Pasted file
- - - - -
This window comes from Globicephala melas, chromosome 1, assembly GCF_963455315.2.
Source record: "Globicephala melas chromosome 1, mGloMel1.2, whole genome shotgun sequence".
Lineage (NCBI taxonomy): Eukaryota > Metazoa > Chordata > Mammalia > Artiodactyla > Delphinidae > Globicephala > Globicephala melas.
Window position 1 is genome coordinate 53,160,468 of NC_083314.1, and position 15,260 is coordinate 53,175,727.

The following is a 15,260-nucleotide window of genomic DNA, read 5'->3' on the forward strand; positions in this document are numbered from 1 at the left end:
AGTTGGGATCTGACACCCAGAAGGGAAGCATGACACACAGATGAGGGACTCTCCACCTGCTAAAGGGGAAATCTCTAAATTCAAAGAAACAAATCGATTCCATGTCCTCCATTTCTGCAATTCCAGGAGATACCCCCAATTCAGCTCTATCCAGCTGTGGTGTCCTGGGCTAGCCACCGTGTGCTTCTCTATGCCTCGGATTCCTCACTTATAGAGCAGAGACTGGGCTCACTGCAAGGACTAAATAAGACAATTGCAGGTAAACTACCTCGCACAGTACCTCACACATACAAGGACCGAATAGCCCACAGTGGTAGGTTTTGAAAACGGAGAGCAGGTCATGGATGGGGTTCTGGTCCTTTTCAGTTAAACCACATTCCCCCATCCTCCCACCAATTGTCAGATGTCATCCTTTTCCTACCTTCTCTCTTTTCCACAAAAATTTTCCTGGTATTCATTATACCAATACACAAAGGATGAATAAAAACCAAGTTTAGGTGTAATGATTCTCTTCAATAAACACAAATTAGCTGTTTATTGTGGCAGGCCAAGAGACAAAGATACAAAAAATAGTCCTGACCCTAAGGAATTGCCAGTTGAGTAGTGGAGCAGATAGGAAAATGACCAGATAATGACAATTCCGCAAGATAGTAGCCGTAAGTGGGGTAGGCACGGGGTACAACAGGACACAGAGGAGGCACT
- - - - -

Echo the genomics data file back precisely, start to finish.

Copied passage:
This window comes from Globicephala melas, chromosome 1, assembly GCF_963455315.2.
Source record: "Globicephala melas chromosome 1, mGloMel1.2, whole genome shotgun sequence".
Lineage (NCBI taxonomy): Eukaryota > Metazoa > Chordata > Mammalia > Artiodactyla > Delphinidae > Globicephala > Globicephala melas.
Window position 1 is genome coordinate 53,160,468 of NC_083314.1, and position 15,260 is coordinate 53,175,727.

The following is a 15,260-nucleotide window of genomic DNA, read 5'->3' on the forward strand; positions in this document are numbered from 1 at the left end:
AGTTGGGATCTGACACCCAGAAGGGAAGCATGACACACAGATGAGGGACTCTCCACCTGCTAAAGGGGAAATCTCTAAATTCAAAGAAACAAATCGATTCCATGTCCTCCATTTCTGCAATTCCAGGAGATACCCCCAATTCAGCTCTATCCAGCTGTGGTGTCCTGGGCTAGCCACCGTGTGCTTCTCTATGCCTCGGATTCCTCACTTATAGAGCAGAGACTGGGCTCACTGCAAGGACTAAATAAGACAATTGCAGGTAAACTACCTCGCACAGTACCTCACACATACAAGGACCGAATAGCCCACAGTGGTAGGTTTTGAAAACGGAGAGCAGGTCATGGATGGGGTTCTGGTCCTTTTCAGTTAAACCACATTCCCCCATCCTCCCACCAATTGTCAGATGTCATCCTTTTCCTACCTTCTCTCTTTTCCACAAAAATTTTCCTGGTATTCATTATACCAATACACAAAGGATGAATAAAAACCAAGTTTAGGTGTAATGATTCTCTTCAATAAACACAAATTAGCTGTTTATTGTGGCAGGCCAAGAGACAAAGATACAAAAAATAGTCCTGACCCTAAGGAATTGCCAGTTGAGTAGTGGAGCAGATAGGAAAATGACCAGATAATGACAATTCCGCAAGATAGTAGCCGTAAGTGGGGTAGGCACGGGGTACAACAGGACACAGAGGAGGCACT